The Solomon Scandals
The D.C. newspaper novel, the media, the Washington area, tech and other surrealism: David Rothman at large

DavidAtAtlantis2David Rothman grew up in Alexandria, Virginia, on the outer fringes of the D.C. elite—a future Watergater lived almost next door.

A graduate of the University of North Carolina at Chapel Hill, he worked as a reporter for the Journal in Lorain, Ohio, where he covered poverty and public housing and was a feature writer. Rothman chronicled the aftermath of the Kent State massacre, which actually comes up in The Solomon Scandals, even though this is by far a Washington novel.

Rothman is the author of six nonfiction books on technology-related topics and lives in Alexandria. He founded TeleRead, the world’s oldest English-language site devoted to general e-book news and views (as well as library-related matters) and is now working on his second novel.

He is a Georgetown Dish columnist and has appeared in other places ranging from Computerworld and an MIT Press/ASIS information science collection to the Nation, the Washington Post and the online version of Publishers Weekly. The cause of well-stocked national digital library systems is dear to him, and you can read his thoughts here and here on the Atlantic’s Web site, as well as his essay in The Chronicle of Higher Education. He runs LibraryCity, a digital-library advocacy site.

Not so coincidentally some library mentions—and a few reflections on the future of books—show up as part of the plot of The Solomon Scandals.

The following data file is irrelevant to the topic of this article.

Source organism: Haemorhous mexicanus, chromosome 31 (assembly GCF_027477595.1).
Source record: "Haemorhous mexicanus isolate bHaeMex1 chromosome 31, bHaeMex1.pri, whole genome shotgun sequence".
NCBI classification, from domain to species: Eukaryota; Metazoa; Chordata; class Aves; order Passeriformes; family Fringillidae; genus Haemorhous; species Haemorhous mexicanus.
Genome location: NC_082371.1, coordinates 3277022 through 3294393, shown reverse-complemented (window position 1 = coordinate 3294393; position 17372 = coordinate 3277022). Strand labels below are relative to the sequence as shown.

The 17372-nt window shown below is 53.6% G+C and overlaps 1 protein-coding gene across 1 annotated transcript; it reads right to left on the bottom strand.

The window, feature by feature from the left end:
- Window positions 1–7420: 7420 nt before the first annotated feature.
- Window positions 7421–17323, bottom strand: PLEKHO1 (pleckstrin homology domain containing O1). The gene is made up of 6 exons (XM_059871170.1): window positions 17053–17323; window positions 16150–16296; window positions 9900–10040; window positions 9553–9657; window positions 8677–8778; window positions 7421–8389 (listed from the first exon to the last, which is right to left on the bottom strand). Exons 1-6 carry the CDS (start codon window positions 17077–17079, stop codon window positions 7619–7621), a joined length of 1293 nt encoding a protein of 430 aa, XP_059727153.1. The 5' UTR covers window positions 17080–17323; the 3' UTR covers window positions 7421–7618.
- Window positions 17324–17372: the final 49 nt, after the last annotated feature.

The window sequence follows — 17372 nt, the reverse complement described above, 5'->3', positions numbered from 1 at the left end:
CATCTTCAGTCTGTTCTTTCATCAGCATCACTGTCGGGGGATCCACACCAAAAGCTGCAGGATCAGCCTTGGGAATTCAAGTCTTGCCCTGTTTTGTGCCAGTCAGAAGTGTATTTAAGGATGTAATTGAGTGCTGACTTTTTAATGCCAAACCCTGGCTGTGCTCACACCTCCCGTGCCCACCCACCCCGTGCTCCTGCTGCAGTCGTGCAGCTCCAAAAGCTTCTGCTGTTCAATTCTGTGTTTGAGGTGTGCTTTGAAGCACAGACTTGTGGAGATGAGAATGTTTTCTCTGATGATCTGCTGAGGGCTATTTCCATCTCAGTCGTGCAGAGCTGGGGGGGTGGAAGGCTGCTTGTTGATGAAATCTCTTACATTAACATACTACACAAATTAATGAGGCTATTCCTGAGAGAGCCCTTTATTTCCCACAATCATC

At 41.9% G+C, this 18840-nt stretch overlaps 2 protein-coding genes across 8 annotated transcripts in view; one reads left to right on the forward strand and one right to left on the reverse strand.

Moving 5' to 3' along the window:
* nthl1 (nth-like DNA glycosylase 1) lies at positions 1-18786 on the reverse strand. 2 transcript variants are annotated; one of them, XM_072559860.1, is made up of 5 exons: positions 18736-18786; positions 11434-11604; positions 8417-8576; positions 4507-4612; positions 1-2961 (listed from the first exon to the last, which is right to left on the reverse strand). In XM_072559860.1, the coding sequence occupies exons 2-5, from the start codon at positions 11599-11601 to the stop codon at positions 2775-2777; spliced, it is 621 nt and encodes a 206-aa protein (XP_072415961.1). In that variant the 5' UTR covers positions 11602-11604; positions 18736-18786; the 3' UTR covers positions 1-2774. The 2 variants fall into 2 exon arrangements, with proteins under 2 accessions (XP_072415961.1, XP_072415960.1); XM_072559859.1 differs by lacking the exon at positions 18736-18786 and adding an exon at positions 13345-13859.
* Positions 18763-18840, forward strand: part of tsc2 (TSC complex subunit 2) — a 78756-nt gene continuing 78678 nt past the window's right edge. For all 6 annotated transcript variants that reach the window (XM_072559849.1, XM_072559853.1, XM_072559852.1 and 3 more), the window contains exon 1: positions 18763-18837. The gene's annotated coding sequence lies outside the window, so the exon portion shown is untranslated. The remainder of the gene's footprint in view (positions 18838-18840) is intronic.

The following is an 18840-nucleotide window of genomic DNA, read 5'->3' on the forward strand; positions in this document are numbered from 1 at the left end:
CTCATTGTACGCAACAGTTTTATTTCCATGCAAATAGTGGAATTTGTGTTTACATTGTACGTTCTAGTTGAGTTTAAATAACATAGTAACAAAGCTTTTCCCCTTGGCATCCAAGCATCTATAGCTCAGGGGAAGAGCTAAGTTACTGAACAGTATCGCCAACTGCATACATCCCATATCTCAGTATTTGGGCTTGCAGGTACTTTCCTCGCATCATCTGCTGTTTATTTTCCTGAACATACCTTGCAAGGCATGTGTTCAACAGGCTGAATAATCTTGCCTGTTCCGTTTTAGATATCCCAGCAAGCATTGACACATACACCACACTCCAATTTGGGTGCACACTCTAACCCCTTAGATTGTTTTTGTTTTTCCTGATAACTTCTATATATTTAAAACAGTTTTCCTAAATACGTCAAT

See The Jonathan Stone-David Rothman Q. & A. for more about Rothman’s real-life adventures investigating the General Services Administration and Sen. Abraham Ribicoff’s secret investment in a GSA-leased building housing some CIA activities. Ribicoff was a close friend of Charles E. Smith, a major GSA contractor.

In Scandals as a Northern Virginia Jewish novel, you can read Rothman’s reflections on growing up Chosen in the Old Dominion. And in Scandals’ origins, you can learn how Scandals came to be written as fiction.

Jonathan Stone, Scandals‘ not-so-shy protagonist, has requested that the spotlight be on him for now, so we’ll stop.

Update, Sept. 2, 2009: Psst! Don’t tell Stone, but a UK Web site recently ran a 3,000-word interview with Rothman covering topics ranging from literary influences to his thoughts on Scandals as movie fodder, which a Golden Globe judge believes it should be.

Update, April 18, 2010: On learning that Scandals would be required reading in a history course at George Washington University, Stone relented somewhat and actually did a second Q & A with Rothman: Henry Adams and the Education of David Rothman.

E-mail address and other contact information: Other information is here.